TAS News

Principal’s Blog

FNQ Interschool Chess Championships Report Round 3 2017

Date:August 20, 2017

FNQ Interschool Chess Championships Report Round 3 2017 The third round of the Far North Queensland Interschool Chess Championships were

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FNQ Interschool Chess Championships Report Round 2 2017

Date:May 26, 2017

The second round of the Far North Queensland Interschool Chess Championships were held on the 18 May.  Over 300 students

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TAS in Action – Senior School Open Day

Date:April 28, 2017

Come and see the TAS Difference for yourself. Thursday 4 May from 2.30pm to 5.00pm with school tours leaving every

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Opening of Time Capsule – Class of 1998

Date:March 26, 2017

As declared on the plaque, the Time Capsule buried by the Class of 1998 was opened on Monday 20 March

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FNQ Interschool Chess Championships Report Round 1, 2017.

Date:March 7, 2017

Over 270 students competed in the first round of the Far North Queensland Interschool Chess Championships on the 2 March. 

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Far North Queensland Interschool Chess Championships Round 3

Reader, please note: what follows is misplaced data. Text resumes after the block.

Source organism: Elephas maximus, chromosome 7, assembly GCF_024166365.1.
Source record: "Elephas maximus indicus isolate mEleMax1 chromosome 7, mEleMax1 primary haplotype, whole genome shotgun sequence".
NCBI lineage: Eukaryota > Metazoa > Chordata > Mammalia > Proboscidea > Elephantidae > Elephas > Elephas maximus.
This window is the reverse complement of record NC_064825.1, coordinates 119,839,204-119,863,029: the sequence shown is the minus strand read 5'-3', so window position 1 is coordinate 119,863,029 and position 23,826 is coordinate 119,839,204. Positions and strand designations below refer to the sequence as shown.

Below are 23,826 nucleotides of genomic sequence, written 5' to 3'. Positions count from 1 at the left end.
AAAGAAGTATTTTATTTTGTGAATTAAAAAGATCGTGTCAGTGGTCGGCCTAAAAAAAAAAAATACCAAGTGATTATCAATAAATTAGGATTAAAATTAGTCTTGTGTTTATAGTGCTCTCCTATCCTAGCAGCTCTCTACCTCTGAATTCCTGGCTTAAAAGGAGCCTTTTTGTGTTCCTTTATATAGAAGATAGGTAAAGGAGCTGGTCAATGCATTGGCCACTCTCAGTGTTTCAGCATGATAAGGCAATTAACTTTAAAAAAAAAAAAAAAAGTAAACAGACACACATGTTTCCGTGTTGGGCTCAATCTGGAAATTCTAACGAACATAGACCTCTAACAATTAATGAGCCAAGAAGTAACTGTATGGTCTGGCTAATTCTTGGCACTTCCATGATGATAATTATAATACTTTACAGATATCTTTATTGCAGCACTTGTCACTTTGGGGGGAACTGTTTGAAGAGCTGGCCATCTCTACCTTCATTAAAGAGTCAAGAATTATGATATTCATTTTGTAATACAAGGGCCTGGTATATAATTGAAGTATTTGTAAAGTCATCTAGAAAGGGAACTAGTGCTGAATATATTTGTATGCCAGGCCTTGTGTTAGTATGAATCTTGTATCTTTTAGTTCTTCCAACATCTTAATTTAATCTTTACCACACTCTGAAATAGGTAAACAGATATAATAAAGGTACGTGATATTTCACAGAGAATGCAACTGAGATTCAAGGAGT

Date:August 23, 2016

Chess continues to grow in popularity, both within the FNQ region and at TAS.  304 students, including 120 TAS students, descended on

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Learning. Believing. Achieving – Term 4 Week 2

Date:October 13, 2017

SHOUT-OUTS Good luck to our Chess teams in Brisbane this weekend. Friday: Queensland Interschool Chess Girls State Finals at Salisbury

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Learning. Believing. Achieving – Term 4 Week 1

Date:October 9, 2017

The 2017 Round Square international Conference was held in Cape Town, South Africa. It was co-hosted by three Round Square

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Learning. Believing. Achieving – Term 3 Week 10

Date:September 18, 2017

To all families – have a wonderful break. Enjoys some well-earned time with your family and friends. I look forward

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Learning. Believing. Achieving – Term 3 Week 9

Date:September 11, 2017

Energy Australia Art awards Well done to our young artists as they scooped up a number of awards at the

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Learning. Believing. Achieving – Term 3 Week 8

Date:September 1, 2017

TAS Triathletes Our triathletes continue to lead the way in Cairns. Townsville Triathlon Festival – Saturday 19 and Sunday 20

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Learning. Believing. Achieving – Term 3 Week 7

Date:August 26, 2017

QAMT Maths Quiz Winners Each year the Queensland Association of Mathematics Teachers runs the Year 7/8 QAMT Interschool Mathematics Quiz.

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TAS News

Learning. Believing. Achieving – Term 4 Week 1

Date: October 9, 2017    Posted by: Sue Wicks